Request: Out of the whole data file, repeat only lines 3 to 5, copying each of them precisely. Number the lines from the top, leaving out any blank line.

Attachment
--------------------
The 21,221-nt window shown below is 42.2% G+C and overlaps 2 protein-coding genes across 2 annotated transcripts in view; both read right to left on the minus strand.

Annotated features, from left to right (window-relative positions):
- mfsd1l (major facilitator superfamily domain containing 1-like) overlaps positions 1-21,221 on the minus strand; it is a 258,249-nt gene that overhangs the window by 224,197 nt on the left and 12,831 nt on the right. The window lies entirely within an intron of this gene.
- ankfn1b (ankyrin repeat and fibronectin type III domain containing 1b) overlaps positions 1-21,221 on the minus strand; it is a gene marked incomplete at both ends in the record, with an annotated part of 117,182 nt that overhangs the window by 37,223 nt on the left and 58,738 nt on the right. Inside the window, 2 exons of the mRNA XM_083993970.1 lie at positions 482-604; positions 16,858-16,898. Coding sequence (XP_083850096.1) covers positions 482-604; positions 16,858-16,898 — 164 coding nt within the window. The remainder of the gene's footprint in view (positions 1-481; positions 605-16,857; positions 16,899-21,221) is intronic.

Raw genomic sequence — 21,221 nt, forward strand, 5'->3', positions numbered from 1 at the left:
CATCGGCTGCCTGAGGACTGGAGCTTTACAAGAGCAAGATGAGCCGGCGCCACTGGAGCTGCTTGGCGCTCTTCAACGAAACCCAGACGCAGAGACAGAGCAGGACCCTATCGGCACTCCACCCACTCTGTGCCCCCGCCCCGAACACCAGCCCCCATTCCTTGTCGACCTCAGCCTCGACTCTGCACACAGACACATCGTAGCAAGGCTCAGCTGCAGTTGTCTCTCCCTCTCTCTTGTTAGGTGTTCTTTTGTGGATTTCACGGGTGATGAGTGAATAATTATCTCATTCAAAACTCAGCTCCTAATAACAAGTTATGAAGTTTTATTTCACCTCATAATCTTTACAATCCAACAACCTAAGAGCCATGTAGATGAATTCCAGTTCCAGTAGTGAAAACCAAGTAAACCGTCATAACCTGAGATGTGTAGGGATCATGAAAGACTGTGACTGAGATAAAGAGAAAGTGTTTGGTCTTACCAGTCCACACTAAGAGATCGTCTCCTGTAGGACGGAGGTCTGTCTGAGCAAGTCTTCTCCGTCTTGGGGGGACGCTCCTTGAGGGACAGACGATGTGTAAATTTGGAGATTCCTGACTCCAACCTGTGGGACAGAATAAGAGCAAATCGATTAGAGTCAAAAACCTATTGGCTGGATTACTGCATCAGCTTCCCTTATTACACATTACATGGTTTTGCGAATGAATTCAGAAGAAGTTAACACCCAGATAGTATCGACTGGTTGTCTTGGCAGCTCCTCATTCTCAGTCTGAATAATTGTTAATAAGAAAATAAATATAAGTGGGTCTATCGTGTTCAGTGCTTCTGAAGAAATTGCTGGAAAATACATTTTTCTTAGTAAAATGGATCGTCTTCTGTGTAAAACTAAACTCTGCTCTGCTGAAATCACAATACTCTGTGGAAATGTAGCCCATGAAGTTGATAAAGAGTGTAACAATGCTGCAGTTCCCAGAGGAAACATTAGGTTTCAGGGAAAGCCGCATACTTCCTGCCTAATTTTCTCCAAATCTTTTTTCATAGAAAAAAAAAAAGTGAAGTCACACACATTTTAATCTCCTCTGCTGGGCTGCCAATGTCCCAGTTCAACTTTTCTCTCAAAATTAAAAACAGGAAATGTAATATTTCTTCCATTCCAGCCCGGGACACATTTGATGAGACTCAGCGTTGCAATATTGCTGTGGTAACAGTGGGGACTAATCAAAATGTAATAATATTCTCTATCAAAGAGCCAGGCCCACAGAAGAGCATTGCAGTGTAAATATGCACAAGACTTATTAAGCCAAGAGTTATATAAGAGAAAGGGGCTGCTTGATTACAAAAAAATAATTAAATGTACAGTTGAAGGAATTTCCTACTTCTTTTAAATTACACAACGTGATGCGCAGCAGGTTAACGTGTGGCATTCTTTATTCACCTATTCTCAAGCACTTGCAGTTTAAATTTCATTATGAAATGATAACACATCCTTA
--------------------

- mfsd1l (major facilitator superfamily domain containing 1-like) overlaps positions 1-21,221 on the minus strand; it is a 258,249-nt gene that overhangs the window by 224,197 nt on the left and 12,831 nt on the right. The window lies entirely within an intron of this gene.
- ankfn1b (ankyrin repeat and fibronectin type III domain containing 1b) overlaps positions 1-21,221 on the minus strand; it is a gene marked incomplete at both ends in the record, with an annotated part of 117,182 nt that overhangs the window by 37,223 nt on the left and 58,738 nt on the right. Inside the window, 2 exons of the mRNA XM_083993970.1 lie at positions 482-604; positions 16,858-16,898. Coding sequence (XP_083850096.1) covers positions 482-604; positions 16,858-16,898 — 164 coding nt within the window. The remainder of the gene's footprint in view (positions 1-481; positions 605-16,857; positions 16,899-21,221) is intronic.

Raw genomic sequence — 21,221 nt, forward strand, 5'->3', positions numbered from 1 at the left: